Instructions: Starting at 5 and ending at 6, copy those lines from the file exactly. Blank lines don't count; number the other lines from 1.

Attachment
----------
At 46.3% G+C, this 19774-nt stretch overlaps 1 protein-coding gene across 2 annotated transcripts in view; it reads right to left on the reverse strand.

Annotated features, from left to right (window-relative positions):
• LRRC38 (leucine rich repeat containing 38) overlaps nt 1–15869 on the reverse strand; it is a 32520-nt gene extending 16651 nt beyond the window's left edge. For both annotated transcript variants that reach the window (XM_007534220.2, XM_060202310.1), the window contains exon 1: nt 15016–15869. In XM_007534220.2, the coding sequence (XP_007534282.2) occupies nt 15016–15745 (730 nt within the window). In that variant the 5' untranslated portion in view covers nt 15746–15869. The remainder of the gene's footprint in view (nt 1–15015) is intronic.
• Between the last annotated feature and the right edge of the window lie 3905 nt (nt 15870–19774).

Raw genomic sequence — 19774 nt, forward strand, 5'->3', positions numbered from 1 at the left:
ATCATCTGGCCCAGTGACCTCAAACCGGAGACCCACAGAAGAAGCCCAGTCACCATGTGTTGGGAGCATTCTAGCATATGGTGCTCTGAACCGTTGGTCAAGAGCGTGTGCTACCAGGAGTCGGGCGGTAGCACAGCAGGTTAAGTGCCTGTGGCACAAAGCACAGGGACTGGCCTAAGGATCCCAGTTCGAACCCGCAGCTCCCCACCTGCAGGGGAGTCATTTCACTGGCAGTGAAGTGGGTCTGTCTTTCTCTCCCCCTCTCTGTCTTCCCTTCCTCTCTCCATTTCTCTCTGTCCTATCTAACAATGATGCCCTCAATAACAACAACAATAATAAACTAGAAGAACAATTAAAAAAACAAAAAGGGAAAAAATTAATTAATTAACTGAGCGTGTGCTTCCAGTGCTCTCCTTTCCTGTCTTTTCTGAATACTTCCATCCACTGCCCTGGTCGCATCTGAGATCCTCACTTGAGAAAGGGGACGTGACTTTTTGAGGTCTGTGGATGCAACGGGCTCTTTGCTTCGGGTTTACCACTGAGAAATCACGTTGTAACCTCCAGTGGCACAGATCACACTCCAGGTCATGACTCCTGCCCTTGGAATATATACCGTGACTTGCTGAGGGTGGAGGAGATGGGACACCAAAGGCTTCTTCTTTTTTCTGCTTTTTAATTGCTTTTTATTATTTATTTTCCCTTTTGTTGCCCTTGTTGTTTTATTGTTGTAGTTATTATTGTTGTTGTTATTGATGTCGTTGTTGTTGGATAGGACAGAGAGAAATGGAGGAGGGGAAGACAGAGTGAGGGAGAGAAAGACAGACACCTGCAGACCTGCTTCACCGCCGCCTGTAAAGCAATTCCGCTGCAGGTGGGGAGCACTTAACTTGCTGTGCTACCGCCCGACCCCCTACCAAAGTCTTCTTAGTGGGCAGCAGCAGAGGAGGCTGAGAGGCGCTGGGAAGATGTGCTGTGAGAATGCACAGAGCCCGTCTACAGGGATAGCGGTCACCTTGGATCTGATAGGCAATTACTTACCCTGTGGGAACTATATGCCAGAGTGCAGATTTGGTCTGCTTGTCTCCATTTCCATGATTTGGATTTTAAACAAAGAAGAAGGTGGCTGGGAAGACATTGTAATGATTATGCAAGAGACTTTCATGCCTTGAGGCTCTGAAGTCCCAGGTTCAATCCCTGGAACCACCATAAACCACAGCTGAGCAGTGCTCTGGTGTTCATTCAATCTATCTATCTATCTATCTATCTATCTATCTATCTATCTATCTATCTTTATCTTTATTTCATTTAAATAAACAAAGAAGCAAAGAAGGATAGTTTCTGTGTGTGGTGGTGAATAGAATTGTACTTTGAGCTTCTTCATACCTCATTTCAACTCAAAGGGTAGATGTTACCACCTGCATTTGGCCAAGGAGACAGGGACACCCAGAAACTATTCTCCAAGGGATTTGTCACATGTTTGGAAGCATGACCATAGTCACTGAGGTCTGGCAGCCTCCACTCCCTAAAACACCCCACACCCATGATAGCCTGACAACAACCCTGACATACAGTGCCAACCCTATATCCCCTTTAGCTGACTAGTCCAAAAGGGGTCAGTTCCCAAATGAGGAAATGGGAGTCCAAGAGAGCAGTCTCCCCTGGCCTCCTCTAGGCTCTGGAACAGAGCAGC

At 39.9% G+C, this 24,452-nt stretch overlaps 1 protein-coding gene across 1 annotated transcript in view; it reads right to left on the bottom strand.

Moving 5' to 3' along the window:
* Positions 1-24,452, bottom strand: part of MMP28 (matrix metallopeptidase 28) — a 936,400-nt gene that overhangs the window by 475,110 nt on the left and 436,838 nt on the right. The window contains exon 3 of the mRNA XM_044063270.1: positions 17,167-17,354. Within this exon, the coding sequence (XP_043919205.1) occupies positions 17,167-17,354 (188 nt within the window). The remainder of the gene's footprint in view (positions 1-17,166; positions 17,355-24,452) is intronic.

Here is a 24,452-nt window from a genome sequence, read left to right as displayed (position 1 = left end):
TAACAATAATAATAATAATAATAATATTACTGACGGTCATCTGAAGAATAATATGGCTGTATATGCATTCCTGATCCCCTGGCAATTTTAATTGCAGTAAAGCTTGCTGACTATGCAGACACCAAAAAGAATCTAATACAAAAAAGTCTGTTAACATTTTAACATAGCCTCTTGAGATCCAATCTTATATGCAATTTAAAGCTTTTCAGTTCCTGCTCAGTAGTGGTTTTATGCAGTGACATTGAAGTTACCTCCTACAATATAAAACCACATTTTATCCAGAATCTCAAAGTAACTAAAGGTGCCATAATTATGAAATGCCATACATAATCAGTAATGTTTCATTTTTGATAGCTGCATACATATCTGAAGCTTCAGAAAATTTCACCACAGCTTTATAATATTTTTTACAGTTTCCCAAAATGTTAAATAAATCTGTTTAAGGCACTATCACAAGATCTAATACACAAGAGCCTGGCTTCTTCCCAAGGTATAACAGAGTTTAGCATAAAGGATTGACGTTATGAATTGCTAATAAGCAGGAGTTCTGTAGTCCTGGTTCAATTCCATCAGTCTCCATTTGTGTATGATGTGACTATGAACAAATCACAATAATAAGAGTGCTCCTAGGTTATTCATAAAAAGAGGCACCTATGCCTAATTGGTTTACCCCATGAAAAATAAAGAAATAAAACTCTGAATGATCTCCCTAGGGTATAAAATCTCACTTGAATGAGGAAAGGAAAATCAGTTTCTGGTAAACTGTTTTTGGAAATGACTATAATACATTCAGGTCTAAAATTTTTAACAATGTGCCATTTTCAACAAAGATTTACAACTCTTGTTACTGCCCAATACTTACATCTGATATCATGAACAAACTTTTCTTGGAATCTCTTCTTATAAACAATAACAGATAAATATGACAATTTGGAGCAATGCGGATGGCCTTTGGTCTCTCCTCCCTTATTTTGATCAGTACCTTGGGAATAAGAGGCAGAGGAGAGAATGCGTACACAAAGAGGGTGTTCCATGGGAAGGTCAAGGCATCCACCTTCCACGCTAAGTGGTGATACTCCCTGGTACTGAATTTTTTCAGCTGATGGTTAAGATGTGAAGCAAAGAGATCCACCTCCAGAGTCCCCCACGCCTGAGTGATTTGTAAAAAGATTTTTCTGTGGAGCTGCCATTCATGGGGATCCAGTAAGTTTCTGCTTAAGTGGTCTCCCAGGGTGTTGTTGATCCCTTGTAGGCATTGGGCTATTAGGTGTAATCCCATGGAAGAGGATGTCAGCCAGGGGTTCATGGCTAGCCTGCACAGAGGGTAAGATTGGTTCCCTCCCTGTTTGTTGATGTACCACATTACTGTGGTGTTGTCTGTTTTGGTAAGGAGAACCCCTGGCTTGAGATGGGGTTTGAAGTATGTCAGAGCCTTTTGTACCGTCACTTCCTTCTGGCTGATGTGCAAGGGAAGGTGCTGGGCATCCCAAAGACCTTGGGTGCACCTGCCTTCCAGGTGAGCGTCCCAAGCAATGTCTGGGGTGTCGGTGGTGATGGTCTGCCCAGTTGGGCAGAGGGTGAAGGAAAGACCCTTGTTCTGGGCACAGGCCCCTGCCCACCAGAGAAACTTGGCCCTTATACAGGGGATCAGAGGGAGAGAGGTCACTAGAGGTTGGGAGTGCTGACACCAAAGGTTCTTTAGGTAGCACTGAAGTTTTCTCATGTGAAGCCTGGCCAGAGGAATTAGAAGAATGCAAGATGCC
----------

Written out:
Raw genomic sequence — 19774 nt, forward strand, 5'->3', positions numbered from 1 at the left:
ATCATCTGGCCCAGTGACCTCAAACCGGAGACCCACAGAAGAAGCCCAGTCACCATGTGTTGGGAGCATTCTAGCATATGGTGCTCTGAACCGTTGGTCAAGAGCGTGTGCTACCAGGAGTCGGGCGGTAGCACAGCAGGTTAAGTGCCTGTGGCACAAAGCACAGGGACTGGCCTAAGGATCCCAGTTCGAACCCGCAGCTCCCCACCTGCAGGGGAGTCATTTCACTGGCAGTGAAGTGGGTCTGTCTTTCTCTCCCCCTCTCTGTCTTCCCTTCCTCTCTCCATTTCTCTCTGTCCTATCTAACAATGATGCCCTCAATAACAACAACAATAATAAACTAGAAGAACAATTAAAAAAACAAAAAGGGAAAAAATTAATTAATTAACTGAGCGTGTGCTTCCAGTGCTCTCCTTTCCTGTCTTTTCTGAATACTTCCATCCACTGCCCTGGTCGCATCTGAGATCCTCACTTGAGAAAGGGGACGTGACTTTTTGAGGTCTGTGGATGCAACGGGCTCTTTGCTTCGGGTTTACCACTGAGAAATCACGTTGTAACCTCCAGTGGCACAGATCACACTCCAGGTCATGACTCCTGCCCTTGGAATATATACCGTGACTTGCTGAGGGTGGAGGAGATGGGACACCAAAGGCTTCTTCTTTTTTCTGCTTTTTAATTGCTTTTTATTATTTATTTTCCCTTTTGTTGCCCTTGTTGTTTTATTGTTGTAGTTATTATTGTTGTTGTTATTGATGTCGTTGTTGTTGGATAGGACAGAGAGAAATGGAGGAGGGGAAGACAGAGTGAGGGAGAGAAAGACAGACACCTGCAGACCTGCTTCACCGCCGCCTGTAAAGCAATTCCGCTGCAGGTGGGGAGCACTTAACTTGCTGTGCTACCGCCCGACCCCCTACCAAAGTCTTCTTAGTGGGCAGCAGCAGAGGAGGCTGAGAGGCGCTGGGAAGATGTGCTGTGAGAATGCACAGAGCCCGTCTACAGGGATAGCGGTCACCTTGGATCTGATAGGCAATTACTTACCCTGTGGGAACTATATGCCAGAGTGCAGATTTGGTCTGCTTGTCTCCATTTCCATGATTTGGATTTTAAACAAAGAAGAAGGTGGCTGGGAAGACATTGTAATGATTATGCAAGAGACTTTCATGCCTTGAGGCTCTGAAGTCCCAGGTTCAATCCCTGGAACCACCATAAACCACAGCTGAGCAGTGCTCTGGTGTTCATTCAATCTATCTATCTATCTATCTATCTATCTATCTATCTATCTATCTATCTTTATCTTTATTTCATTTAAATAAACAAAGAAGCAAAGAAGGATAGTTTCTGTGTGTGGTGGTGAATAGAATTGTACTTTGAGCTTCTTCATACCTCATTTCAACTCAAAGGGTAGATGTTACCACCTGCATTTGGCCAAGGAGACAGGGACACCCAGAAACTATTCTCCAAGGGATTTGTCACATGTTTGGAAGCATGACCATAGTCACTGAGGTCTGGCAGCCTCCACTCCCTAAAACACCCCACACCCATGATAGCCTGACAACAACCCTGACATACAGTGCCAACCCTATATCCCCTTTAGCTGACTAGTCCAAAAGGGGTCAGTTCCCAAATGAGGAAATGGGAGTCCAAGAGAGCAGTCTCCCCTGGCCTCCTCTAGGCTCTGGAACAGAGCAGC